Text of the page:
Drones ground firefighting planes during Lake Fire - CBS News 8 - San Diego, CA News Station - KFMB Channel 8

Drones ground firefighting planes during Lake Fire

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SAN DIEGO (CBS 8) - On Thursday, Cal-Fire made it clear that drones are putting lives at risk. 

Daniel Berlant of the California Department of Forestry and Fire Protection says a tanker was preparing to drop retardant Wednesday evening in the San Bernardino Mountains when the pilot spotted the small remote-controlled device.

The Cal-Fire Captain at the Ramona Air Base said he just came back from the Corrine Fire in Yosemite National Park where he couldn't launch crews until drones were out of the zone.

Drones have forced air support to be grounded in the Lake Fire, putting families and crews in danger.

Fire crews on the ground and air have been dousing flames roaring from the Lake Fire in the San Bernardino Mountains, but now drones have become a new hazard to the fire fighting efforts.

"If you fly, then, we can't," said Tim Stepanovich, Air Tactical Group Supervisor Air Space Coordinator.

On Wednesday night with only two hours of light before dark, two unidentified recreational drones spotted 11,000 feet in the air, slowed down the firefighting efforts.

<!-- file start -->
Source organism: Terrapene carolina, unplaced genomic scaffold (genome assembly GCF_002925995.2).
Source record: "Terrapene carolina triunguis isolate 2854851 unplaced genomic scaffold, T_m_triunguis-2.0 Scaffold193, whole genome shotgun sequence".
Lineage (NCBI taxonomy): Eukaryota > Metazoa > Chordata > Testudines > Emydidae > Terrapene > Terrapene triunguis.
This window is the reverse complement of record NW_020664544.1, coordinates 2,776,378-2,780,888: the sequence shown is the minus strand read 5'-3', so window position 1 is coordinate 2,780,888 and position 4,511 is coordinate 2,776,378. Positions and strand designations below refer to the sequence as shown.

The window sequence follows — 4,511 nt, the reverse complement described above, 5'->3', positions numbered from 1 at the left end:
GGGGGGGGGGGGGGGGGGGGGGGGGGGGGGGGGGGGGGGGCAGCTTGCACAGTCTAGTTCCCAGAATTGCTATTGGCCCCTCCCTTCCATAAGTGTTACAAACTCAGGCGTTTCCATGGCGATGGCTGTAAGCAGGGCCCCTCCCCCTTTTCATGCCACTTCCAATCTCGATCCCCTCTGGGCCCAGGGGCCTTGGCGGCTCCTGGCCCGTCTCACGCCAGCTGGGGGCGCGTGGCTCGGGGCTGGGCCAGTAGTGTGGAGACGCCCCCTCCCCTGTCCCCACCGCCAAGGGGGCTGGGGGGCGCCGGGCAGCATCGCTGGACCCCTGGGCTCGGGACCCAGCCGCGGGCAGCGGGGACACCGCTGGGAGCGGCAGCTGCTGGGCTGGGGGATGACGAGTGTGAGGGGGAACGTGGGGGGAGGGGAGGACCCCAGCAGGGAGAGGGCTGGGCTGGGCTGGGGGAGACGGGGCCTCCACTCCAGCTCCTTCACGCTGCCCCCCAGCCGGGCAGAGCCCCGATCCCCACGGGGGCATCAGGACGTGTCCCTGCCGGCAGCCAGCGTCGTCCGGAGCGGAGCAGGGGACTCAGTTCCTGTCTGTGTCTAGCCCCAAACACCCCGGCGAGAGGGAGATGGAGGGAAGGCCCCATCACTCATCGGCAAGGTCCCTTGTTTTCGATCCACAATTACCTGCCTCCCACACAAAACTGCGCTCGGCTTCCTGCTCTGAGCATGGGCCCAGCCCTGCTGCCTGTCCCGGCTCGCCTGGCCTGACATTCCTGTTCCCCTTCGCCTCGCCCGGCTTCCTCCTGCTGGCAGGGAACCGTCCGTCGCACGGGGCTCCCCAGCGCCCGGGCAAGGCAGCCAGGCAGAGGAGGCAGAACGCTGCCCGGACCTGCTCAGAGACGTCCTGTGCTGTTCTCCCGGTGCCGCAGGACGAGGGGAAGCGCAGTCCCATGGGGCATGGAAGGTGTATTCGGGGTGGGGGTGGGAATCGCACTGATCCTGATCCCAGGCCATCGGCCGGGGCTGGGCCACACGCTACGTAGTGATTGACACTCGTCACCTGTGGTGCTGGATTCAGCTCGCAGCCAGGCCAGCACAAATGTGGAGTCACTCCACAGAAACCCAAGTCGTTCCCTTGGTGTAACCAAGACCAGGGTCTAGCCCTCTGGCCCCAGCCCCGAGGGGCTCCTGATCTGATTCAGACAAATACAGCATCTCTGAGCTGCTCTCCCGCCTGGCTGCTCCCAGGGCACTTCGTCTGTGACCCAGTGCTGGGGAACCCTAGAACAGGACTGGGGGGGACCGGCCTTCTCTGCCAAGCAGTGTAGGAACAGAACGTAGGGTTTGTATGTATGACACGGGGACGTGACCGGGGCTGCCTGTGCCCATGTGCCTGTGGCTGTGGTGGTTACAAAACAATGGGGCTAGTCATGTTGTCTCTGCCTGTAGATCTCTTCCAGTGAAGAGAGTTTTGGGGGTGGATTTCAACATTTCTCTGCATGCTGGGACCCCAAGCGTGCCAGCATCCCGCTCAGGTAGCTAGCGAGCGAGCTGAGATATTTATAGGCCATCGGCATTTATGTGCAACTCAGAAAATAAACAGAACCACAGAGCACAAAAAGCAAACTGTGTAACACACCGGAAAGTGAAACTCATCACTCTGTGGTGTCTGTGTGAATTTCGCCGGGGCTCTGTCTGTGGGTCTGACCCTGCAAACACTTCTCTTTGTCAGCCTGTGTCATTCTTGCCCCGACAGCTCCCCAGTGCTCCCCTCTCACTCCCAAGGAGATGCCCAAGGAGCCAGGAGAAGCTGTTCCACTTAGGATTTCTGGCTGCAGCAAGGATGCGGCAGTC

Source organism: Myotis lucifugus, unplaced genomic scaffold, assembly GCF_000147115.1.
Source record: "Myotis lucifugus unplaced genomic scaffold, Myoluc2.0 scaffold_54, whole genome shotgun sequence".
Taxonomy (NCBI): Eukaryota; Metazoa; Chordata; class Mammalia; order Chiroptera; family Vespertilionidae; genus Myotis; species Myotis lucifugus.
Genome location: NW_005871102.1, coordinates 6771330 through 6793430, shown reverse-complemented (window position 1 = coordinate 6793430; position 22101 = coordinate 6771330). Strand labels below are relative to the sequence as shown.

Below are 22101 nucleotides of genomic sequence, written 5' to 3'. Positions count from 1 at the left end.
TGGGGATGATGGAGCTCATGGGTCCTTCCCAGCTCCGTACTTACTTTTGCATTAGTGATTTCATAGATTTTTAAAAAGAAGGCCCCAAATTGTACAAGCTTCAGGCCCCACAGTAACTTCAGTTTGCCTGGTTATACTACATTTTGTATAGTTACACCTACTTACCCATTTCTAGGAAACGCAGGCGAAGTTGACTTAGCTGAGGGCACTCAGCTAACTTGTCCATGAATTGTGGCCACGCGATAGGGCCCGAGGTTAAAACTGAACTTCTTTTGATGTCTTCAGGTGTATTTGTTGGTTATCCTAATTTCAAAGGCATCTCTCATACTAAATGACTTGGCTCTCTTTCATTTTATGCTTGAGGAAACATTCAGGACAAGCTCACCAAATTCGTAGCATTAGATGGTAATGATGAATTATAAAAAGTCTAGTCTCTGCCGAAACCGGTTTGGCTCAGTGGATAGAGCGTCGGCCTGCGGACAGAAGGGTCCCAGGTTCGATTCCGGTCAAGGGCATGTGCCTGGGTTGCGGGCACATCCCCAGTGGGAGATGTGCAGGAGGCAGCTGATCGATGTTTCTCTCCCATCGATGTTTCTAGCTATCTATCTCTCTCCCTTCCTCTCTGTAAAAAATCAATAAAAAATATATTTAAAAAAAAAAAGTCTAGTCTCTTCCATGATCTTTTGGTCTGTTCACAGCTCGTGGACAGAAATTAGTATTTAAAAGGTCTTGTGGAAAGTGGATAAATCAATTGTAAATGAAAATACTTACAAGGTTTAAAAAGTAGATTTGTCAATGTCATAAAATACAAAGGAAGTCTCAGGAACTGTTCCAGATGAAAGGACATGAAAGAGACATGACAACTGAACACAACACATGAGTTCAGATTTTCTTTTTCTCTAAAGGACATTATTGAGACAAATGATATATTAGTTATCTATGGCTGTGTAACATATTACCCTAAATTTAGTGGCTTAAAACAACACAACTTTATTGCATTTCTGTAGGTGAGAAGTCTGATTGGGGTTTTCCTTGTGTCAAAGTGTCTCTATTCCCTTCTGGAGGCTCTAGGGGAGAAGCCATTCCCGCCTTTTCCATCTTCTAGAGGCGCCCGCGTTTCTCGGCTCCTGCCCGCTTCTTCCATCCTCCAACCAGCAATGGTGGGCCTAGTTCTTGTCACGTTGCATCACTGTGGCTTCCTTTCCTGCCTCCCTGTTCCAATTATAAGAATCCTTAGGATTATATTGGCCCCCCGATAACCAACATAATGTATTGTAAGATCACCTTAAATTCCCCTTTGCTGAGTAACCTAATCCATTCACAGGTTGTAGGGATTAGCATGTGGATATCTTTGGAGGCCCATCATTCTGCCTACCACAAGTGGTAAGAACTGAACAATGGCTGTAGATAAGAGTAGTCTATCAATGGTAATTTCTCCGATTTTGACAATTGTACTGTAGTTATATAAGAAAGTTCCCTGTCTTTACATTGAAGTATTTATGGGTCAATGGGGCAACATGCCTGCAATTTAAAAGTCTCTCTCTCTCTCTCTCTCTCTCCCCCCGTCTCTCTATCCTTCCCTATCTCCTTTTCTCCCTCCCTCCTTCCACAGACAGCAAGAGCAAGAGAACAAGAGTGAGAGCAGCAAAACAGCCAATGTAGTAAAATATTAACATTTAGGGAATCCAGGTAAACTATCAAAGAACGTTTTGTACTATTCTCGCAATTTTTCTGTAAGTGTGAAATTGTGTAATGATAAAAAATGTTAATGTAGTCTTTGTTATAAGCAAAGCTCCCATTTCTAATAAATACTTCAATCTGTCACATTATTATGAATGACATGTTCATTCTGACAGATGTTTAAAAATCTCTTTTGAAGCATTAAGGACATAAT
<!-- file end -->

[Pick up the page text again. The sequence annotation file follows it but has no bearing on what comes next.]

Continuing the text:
The unmanned aircraft grounded planes for nearly three hours, including a DC-10 carrying 11,000 gallons of retardant.

"It's breaking the law with airspace and model craft are regulated to only fly 400 feet above ground. The amount of work we can do in three hours for the good of the fire is astronomical," said Stepanovich.

According to Stepanovich, helicopters can still fly, but fixed wing planes can't maneuver as well around drones.

"If a drone goes through a windshield it could have catastrophic failure or you could have major component failure and that could be loss of life in mid-air or for the firefighters on the ground," said Stepanovich. 

The FAA said hobbyist are authorized to fly drones for recreational purposes, but they cannot pose a danger to emergency crews. The drone flying over the Lake Fire was flying in a temporary flight restricted area and above the regulated 400 feet.

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